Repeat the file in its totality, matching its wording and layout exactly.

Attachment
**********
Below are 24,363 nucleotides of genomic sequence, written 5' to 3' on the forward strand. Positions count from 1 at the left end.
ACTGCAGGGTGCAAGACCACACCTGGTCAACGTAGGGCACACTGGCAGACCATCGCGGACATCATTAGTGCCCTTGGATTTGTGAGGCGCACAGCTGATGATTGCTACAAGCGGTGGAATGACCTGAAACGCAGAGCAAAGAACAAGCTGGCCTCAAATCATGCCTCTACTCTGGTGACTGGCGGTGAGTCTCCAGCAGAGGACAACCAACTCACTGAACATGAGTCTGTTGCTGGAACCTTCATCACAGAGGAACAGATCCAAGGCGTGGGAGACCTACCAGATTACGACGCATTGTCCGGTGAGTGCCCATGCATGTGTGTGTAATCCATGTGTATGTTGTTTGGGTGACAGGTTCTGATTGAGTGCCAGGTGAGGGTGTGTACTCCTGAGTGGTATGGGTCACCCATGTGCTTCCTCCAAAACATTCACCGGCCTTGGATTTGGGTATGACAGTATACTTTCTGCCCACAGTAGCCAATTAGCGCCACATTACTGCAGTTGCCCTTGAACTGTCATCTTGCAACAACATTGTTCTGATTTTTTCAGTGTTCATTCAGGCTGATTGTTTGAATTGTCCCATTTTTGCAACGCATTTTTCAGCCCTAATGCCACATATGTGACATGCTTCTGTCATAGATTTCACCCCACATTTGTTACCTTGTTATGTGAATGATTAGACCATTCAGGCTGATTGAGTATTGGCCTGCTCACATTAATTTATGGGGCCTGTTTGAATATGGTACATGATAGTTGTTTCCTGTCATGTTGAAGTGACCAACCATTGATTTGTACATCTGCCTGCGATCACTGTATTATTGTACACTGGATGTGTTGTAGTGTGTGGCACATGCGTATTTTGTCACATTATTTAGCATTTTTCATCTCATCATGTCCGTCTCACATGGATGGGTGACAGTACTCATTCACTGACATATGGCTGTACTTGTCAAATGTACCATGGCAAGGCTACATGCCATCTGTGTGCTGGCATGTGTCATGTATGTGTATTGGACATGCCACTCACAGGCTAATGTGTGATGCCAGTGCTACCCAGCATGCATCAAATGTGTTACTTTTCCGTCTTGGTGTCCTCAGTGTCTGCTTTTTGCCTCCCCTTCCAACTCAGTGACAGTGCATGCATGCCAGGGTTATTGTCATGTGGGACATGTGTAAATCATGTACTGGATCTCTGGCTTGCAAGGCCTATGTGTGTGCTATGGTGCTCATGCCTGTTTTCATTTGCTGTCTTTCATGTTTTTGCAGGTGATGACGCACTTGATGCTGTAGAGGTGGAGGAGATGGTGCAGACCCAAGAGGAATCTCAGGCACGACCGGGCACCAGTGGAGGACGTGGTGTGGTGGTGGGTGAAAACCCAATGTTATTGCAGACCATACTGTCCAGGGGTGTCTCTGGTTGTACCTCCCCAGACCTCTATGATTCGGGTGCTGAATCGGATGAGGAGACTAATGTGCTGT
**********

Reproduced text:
Below are 24,363 nucleotides of genomic sequence, written 5' to 3' on the forward strand. Positions count from 1 at the left end.
ACTGCAGGGTGCAAGACCACACCTGGTCAACGTAGGGCACACTGGCAGACCATCGCGGACATCATTAGTGCCCTTGGATTTGTGAGGCGCACAGCTGATGATTGCTACAAGCGGTGGAATGACCTGAAACGCAGAGCAAAGAACAAGCTGGCCTCAAATCATGCCTCTACTCTGGTGACTGGCGGTGAGTCTCCAGCAGAGGACAACCAACTCACTGAACATGAGTCTGTTGCTGGAACCTTCATCACAGAGGAACAGATCCAAGGCGTGGGAGACCTACCAGATTACGACGCATTGTCCGGTGAGTGCCCATGCATGTGTGTGTAATCCATGTGTATGTTGTTTGGGTGACAGGTTCTGATTGAGTGCCAGGTGAGGGTGTGTACTCCTGAGTGGTATGGGTCACCCATGTGCTTCCTCCAAAACATTCACCGGCCTTGGATTTGGGTATGACAGTATACTTTCTGCCCACAGTAGCCAATTAGCGCCACATTACTGCAGTTGCCCTTGAACTGTCATCTTGCAACAACATTGTTCTGATTTTTTCAGTGTTCATTCAGGCTGATTGTTTGAATTGTCCCATTTTTGCAACGCATTTTTCAGCCCTAATGCCACATATGTGACATGCTTCTGTCATAGATTTCACCCCACATTTGTTACCTTGTTATGTGAATGATTAGACCATTCAGGCTGATTGAGTATTGGCCTGCTCACATTAATTTATGGGGCCTGTTTGAATATGGTACATGATAGTTGTTTCCTGTCATGTTGAAGTGACCAACCATTGATTTGTACATCTGCCTGCGATCACTGTATTATTGTACACTGGATGTGTTGTAGTGTGTGGCACATGCGTATTTTGTCACATTATTTAGCATTTTTCATCTCATCATGTCCGTCTCACATGGATGGGTGACAGTACTCATTCACTGACATATGGCTGTACTTGTCAAATGTACCATGGCAAGGCTACATGCCATCTGTGTGCTGGCATGTGTCATGTATGTGTATTGGACATGCCACTCACAGGCTAATGTGTGATGCCAGTGCTACCCAGCATGCATCAAATGTGTTACTTTTCCGTCTTGGTGTCCTCAGTGTCTGCTTTTTGCCTCCCCTTCCAACTCAGTGACAGTGCATGCATGCCAGGGTTATTGTCATGTGGGACATGTGTAAATCATGTACTGGATCTCTGGCTTGCAAGGCCTATGTGTGTGCTATGGTGCTCATGCCTGTTTTCATTTGCTGTCTTTCATGTTTTTGCAGGTGATGACGCACTTGATGCTGTAGAGGTGGAGGAGATGGTGCAGACCCAAGAGGAATCTCAGGCACGACCGGGCACCAGTGGAGGACGTGGTGTGGTGGTGGGTGAAAACCCAATGTTATTGCAGACCATACTGTCCAGGGGTGTCTCTGGTTGTACCTCCCCAGACCTCTATGATTCGGGTGCTGAATCGGATGAGGAGACTAATGTGCTGT